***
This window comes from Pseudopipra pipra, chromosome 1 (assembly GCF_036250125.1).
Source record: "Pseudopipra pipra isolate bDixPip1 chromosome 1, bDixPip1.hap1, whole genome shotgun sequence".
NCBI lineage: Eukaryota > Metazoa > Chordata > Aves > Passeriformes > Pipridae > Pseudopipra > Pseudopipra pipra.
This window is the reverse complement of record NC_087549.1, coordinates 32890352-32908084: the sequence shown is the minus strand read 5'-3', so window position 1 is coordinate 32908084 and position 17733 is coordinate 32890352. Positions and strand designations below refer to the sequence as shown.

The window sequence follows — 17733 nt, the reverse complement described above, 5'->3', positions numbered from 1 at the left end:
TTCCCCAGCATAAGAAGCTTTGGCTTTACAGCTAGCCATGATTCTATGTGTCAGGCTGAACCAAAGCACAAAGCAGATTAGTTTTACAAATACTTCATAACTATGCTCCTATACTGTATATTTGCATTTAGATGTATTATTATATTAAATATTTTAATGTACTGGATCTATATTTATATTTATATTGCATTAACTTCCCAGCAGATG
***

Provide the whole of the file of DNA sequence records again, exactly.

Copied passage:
This window comes from Pseudopipra pipra, chromosome 1 (assembly GCF_036250125.1).
Source record: "Pseudopipra pipra isolate bDixPip1 chromosome 1, bDixPip1.hap1, whole genome shotgun sequence".
NCBI lineage: Eukaryota > Metazoa > Chordata > Aves > Passeriformes > Pipridae > Pseudopipra > Pseudopipra pipra.
This window is the reverse complement of record NC_087549.1, coordinates 32890352-32908084: the sequence shown is the minus strand read 5'-3', so window position 1 is coordinate 32908084 and position 17733 is coordinate 32890352. Positions and strand designations below refer to the sequence as shown.

The window sequence follows — 17733 nt, the reverse complement described above, 5'->3', positions numbered from 1 at the left end:
TTCCCCAGCATAAGAAGCTTTGGCTTTACAGCTAGCCATGATTCTATGTGTCAGGCTGAACCAAAGCACAAAGCAGATTAGTTTTACAAATACTTCATAACTATGCTCCTATACTGTATATTTGCATTTAGATGTATTATTATATTAAATATTTTAATGTACTGGATCTATATTTATATTTATATTGCATTAACTTCCCAGCAGATG